Thank you, Fr Bernard Lynch.

St John of the Cross: 14th December

John of the Cross is important for queer Catholics, especially gay men, for two reasons. First, because he is a great teacher of spirituality, and the cultivation of spiritual practice, by enabling a more direct experience of the divine, is an excellent way to immunize ourselves from toxic and misguided teaching on human sexuality. Second, and more interestingly, because his language at times uses imagery which is plainly homoerotic, and so easily usable by gay men in their own prayer.

From the Calendar of LGBT Saints:

1542-1591

St. John of the Cross was one of the great Spanish mystics, whose outstanding Dark Night of the Soul is still read by all interested in Catholic mysticism. He also wrote a series of intense religious canticles. St. John, like other mystics such as St. Theresa of Avila, used the language of courtly love to describe his relationship with Christ. He also discussed, with rare candor, the sexual stimulation of prayer, the fact that mystics experience sexual arousal during prayer. With the male Christ of course, this amounts to a homoeroticism of prayer. It must be said that St. John was not entirely happy with this aspect of prayer. He was beatified by Clement X in 1675, canonized by Benedict XIII in 1726, and declared a Doctor of Church Universal by Pius XI in 1926

Quoted at The Wild Reed:

(from ) On a Dark Night

……..

……..
“Oh, night that guided me,
Oh, night more lovely than the dawn,
Oh, night that joined
Beloved with lover,
Lover transformed in the Beloved!

Upon my flowery breast,
Kept wholly for himself alone,
There he stayed sleeping,
and I caressed him,
And the fanning of the cedars made a breeze.

The breeze blew from the turret
As I parted his locks;
With his gentle hand
He caressed my neck
And caused all my senses to be suspended.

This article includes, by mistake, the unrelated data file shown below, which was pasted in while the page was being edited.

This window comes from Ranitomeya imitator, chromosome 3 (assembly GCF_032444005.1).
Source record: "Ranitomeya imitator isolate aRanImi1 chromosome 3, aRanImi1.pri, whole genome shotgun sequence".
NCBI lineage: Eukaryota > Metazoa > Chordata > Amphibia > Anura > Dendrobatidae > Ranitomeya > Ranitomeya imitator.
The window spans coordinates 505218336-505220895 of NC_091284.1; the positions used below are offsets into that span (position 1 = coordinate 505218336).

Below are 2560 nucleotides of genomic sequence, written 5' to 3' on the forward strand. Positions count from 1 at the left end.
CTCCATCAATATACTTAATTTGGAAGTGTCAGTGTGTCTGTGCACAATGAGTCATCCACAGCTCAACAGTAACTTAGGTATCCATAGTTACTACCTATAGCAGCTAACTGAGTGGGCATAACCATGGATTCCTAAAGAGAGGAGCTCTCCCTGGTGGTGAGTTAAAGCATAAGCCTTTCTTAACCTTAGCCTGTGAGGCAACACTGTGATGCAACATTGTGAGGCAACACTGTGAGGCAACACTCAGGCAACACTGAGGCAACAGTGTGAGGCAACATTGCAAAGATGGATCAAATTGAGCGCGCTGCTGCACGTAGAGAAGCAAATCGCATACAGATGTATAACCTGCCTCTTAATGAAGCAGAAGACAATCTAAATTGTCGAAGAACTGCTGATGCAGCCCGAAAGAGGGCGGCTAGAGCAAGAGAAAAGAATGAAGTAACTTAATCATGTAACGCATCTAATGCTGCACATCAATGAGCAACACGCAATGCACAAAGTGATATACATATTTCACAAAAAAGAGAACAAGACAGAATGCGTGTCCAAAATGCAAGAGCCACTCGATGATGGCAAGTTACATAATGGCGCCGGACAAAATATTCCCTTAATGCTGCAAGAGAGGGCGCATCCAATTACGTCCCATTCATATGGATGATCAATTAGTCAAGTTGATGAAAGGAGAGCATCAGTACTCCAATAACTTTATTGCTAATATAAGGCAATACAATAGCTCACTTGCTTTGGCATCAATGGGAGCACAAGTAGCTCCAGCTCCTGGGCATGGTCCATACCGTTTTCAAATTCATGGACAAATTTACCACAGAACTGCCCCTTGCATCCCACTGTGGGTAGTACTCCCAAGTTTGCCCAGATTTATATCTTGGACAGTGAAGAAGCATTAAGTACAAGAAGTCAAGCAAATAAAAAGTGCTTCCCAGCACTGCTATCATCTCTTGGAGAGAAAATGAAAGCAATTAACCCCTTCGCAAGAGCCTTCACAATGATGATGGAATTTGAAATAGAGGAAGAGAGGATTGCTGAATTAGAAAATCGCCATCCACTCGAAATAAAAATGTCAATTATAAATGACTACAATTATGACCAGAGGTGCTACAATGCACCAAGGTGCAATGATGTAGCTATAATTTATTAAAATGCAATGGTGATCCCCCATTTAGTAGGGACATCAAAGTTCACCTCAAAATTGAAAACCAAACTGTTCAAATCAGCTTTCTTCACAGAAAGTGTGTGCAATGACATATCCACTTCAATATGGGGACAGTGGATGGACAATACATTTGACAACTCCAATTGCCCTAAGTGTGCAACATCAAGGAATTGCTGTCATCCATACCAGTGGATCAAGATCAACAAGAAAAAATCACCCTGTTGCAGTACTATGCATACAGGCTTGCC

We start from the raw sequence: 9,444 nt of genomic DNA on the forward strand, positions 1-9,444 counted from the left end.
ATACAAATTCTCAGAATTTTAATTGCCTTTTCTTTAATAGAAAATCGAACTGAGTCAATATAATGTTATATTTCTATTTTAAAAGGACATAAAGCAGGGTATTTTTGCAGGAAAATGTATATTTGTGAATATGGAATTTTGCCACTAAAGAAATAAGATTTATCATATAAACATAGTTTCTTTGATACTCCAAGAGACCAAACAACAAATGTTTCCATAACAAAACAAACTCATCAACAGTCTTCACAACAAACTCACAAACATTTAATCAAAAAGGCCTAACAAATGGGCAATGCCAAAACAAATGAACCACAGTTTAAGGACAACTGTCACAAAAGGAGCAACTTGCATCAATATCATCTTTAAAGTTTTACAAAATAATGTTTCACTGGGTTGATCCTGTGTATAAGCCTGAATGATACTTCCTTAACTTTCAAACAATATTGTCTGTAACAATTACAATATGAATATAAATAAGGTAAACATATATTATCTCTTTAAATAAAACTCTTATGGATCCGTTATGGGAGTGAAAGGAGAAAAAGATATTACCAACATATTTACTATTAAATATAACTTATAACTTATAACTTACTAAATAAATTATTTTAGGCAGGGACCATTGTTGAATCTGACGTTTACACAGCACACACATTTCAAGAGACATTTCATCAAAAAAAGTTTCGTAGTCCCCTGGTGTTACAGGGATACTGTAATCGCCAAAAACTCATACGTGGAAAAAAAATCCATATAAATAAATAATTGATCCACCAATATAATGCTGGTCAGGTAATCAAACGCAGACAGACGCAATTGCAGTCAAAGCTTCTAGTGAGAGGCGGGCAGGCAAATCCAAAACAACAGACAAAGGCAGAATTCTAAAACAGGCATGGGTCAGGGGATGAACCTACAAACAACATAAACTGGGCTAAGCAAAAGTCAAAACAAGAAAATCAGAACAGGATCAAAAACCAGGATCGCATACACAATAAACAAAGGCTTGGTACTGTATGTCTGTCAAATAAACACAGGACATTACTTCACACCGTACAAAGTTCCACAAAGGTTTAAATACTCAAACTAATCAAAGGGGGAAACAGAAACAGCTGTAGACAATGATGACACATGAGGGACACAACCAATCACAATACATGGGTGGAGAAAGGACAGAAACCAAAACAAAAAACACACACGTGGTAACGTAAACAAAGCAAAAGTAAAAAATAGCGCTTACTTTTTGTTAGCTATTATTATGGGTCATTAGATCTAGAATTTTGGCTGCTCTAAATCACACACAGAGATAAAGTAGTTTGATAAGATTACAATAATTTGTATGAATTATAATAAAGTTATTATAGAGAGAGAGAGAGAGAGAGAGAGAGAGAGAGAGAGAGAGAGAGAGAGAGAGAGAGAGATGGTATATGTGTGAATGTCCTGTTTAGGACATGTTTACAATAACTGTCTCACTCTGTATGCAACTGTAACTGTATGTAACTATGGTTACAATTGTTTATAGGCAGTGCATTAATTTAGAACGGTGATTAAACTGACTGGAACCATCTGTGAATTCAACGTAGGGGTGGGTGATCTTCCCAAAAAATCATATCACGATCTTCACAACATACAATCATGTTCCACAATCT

I remained, lost in oblivion;
My face I reclined on the Beloved.
All ceased and I abandoned myself,
Leaving my cares
forgotten among the lilies.”

See also:

Homoerotic Spirituality

The Intimate Dance of Sexuality and Spirituality

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Saints Polyeuct and Nearchus, Jan 9th

The story of the Roman soldiers Sergius and Bacchus is well known. Polyeuct and Nearchos were similar. They too were also Roman soldiers, martyred because of their Christian faith, and in love with each other. Metaphrastes described them as one soul in two bodies, joined by boundless love. Polyeuct converted to Christianity because Nearchos was going to be executed for being Christian. Polyeuct wanted to be executed with him so that their souls would be united forever in the kingdom of heaven.

There names were paired together by early Christians as a same-sex couple, and invoked as such in the “adelphopoiia” ceremonies, recently discussed by historian John Boswell as indicating a Christian tradition of exclusive and publicly recognized same-sex unions. St. Polyeuctus had a huge church, modeled after the Temple of Solomon, built in his name in 6th century Constantinople.



Select bibliography
Boswell, John, Same-Sex Unions in Premodern Europe
O.Neill, Denis, Passionate Holiness: Marginalized Christian Devotions for Distinctive People